The Great Lakes are running warm for this time of year. Water temperatures on all five lakes are the warmest we’ve seen in mid-October since 1995, and Lake Superior has run above-normal all year. Warm lake waters will play a large role in upcoming fall weather, and we’ll get a taste of that influence in southern Ontario to close out the weekend.
The lakes will retain much of their heat even as air temperatures cool off in the coming days and weeks. An approaching cold air mass above the surface will set up a large temperature contrast over the bodies of water, creating an unstable environment overhead.
COLD AIR OVER WARM LAKES LEADS TO LAKE-EFFECT SHOWERS
Adding on the northeasterly wind direction off of Lake Huron and Georgian Bay, all ingredients are present for lake-effect showers throughout Sunday.
These narrow bands of heavy rain could tick up rainfall accumulations upwards of 10-20 mm locally, whereas other areas across southern Ontario may only see trace amounts.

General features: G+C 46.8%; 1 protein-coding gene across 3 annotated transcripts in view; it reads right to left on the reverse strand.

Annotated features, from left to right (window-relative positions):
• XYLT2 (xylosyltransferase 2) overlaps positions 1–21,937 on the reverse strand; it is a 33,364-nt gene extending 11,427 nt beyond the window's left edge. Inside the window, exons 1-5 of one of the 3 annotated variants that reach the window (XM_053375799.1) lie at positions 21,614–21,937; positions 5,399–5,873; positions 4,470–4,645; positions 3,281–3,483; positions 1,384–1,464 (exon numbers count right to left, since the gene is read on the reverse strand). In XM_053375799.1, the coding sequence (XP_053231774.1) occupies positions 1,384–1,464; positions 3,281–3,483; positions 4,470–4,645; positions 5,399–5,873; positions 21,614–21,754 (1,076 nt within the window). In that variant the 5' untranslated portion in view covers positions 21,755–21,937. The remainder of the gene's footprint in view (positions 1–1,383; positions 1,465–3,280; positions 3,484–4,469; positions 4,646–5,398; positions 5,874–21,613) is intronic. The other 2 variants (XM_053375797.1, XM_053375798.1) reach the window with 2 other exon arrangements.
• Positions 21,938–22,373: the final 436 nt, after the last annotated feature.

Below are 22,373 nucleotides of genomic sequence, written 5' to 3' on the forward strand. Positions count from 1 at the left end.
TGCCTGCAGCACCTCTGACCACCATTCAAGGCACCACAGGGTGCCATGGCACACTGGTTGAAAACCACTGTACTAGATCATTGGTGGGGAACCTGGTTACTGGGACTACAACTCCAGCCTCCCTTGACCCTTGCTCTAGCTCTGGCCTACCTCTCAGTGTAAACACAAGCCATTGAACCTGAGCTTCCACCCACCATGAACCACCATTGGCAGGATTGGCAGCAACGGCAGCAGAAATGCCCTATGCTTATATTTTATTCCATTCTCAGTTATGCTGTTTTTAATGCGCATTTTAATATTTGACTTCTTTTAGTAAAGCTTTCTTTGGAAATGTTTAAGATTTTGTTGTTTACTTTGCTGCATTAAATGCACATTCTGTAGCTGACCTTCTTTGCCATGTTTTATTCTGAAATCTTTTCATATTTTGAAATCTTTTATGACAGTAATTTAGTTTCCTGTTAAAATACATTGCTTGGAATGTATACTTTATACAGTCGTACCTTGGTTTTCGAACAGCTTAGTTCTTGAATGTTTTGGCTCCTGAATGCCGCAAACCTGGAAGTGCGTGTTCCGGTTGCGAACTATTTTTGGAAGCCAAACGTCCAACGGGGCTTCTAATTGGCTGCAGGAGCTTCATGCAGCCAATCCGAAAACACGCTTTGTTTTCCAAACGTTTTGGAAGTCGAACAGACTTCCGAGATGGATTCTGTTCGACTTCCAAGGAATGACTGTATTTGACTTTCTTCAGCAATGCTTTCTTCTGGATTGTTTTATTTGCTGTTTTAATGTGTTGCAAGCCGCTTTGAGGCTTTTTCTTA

WATERSPOUTS ARE ALSO POSSIBLE
A bonus ingredient often present, and likely to continue into November, is wind shear, or the difference in wind direction from the surface to higher levels of the atmosphere.
Passing fronts disturb the wind directions with altitude, creating pockets of rotation. This could lead to waterspouts over the warm, unstable Great Lakes. Boaters should continue to monitor forecasts for this hazard.
THE WARM LAKES WILL ASSERT THEIR INFLUENCE INTO NOVEMBER
Fall-like temperatures and weather patterns are just getting started in the GTA. Temperatures have run above seasonal for the first half of the month in Toronto, even notching a week-long streak of days above 20°C.
Saturday’s high temperature of 15°C was the closest we’ve seen to average so far this month, but the day still came in above the seasonal temperature of 13°C.
While a break from the precipitation is in the forecast for the GTA’s work week, Ontarians should be on the lookout for these weather systems heading through October and into November. Water takes more time to change its temperature than air, so these atmospheric set ups are likely to persist for some time.